More victims of are coming forward ‘every day’ as part of a wide-ranging inquiry into child sex abuse which covers councils in Notts.
Professor Alexis Jay, chairman of the Independent Inquiry into Child Sexual Abuse, made the comments as she announced a new stage in the hearing.
A ‘Truth Project’ is being launched in Nottingham, giving victims the chance to tell the inquiry about their experiences and suggest how children can be better kept safe in future.
The inquiry, established in 2014, is focusing on several investigations across the UK into how institutions have dealt with sexual abuse against children.
One of its key areas involves historical abuse of children while in the care of Nottingham City and Nottinghamshire County Councils.
“The Inquiry has come to Nottingham because I believe there are many victims and survivors across the East Midlands who might be ready to share their experiences with the Truth Project, said Inquiry Chair Professor Alexis Jay.
“Every day more and more victims and survivors are coming forward to us. If you are thinking about meeting us in Nottingham, I want you to know that we are here to listen and learn from you.”
She invited victims to contact the inquiry to take part in the Truth Project – their stories will not be used as formal evidence, but will help shape the inquiry’s future recommendations on how institutions can prevent similar patterns of abuse in future.
In the coming weeks, the inquiry will host a conference with local experts to highlight child sexual abuse, and how the Truth Project can best serve victims and survivors in the region.
People who come forward will be invited to tell their stories in a “non-judgemental and supportive environment”, the inquiry said.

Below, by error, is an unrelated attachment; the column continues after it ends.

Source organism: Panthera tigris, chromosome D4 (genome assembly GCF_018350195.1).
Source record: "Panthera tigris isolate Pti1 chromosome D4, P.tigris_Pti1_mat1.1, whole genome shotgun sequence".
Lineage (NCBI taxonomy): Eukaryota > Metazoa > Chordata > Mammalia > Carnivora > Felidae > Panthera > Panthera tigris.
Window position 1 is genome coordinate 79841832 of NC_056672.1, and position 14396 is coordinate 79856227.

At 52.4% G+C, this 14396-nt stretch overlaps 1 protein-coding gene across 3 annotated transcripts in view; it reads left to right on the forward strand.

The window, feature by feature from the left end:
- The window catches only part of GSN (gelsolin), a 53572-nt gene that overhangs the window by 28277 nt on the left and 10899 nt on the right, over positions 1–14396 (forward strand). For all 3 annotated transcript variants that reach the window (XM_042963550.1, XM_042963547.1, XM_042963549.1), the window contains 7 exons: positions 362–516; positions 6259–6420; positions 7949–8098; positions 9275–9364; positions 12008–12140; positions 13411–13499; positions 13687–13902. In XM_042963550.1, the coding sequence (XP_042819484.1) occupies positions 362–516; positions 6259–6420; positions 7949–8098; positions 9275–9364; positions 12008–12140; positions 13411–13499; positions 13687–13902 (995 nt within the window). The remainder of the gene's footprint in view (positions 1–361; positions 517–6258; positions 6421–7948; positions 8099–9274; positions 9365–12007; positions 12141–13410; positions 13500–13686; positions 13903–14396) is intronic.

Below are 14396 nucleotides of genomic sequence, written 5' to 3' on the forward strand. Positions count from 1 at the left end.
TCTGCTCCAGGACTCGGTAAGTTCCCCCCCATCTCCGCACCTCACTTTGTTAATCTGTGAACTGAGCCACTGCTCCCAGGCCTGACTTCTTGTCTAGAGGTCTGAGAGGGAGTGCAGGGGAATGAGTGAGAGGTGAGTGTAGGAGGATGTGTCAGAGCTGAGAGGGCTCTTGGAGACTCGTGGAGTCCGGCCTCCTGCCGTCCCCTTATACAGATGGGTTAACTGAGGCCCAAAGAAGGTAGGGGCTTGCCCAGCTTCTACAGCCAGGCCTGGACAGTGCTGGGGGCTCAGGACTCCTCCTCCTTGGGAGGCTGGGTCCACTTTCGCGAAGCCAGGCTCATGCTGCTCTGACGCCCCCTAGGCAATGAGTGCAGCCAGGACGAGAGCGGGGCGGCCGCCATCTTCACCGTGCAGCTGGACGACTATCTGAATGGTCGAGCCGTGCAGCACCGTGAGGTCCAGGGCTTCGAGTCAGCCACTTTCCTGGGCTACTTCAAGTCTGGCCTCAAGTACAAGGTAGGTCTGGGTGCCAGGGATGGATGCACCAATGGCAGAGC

The inquiry announced it was focusing on Nottinghamshire after police launched a separate criminal investigation into child abuse in care claims in 2011.
This has widened to become Operation Equinox – involving around 290 people who have alleged they were sexually or physically abused in Nottinghamshire – mostly while in the care of local councils.
Several people have since been arrested, charged and convicted of abuse and several related criminal cases are still ongoing.
Much of the early investigation was centred around the former Beechwood care home in Mapperley, Nottingham, but has since widened to cover many other former institutions and alleged historical incidents in Nottinghamshire and Derbyshire.
The inquiry’s report, featuring the experience of victims and survivors who take part in the Truth Project, will be published later this year.
Anyone wanting to share their experiences with the Truth Project can find more information on the Independent Inquiry into Child Sexual Abuse’s website.
Alternatively call the information line on 0800 917 1000, which is open weekdays 8am-8pm and on Saturdays 10am-12pm.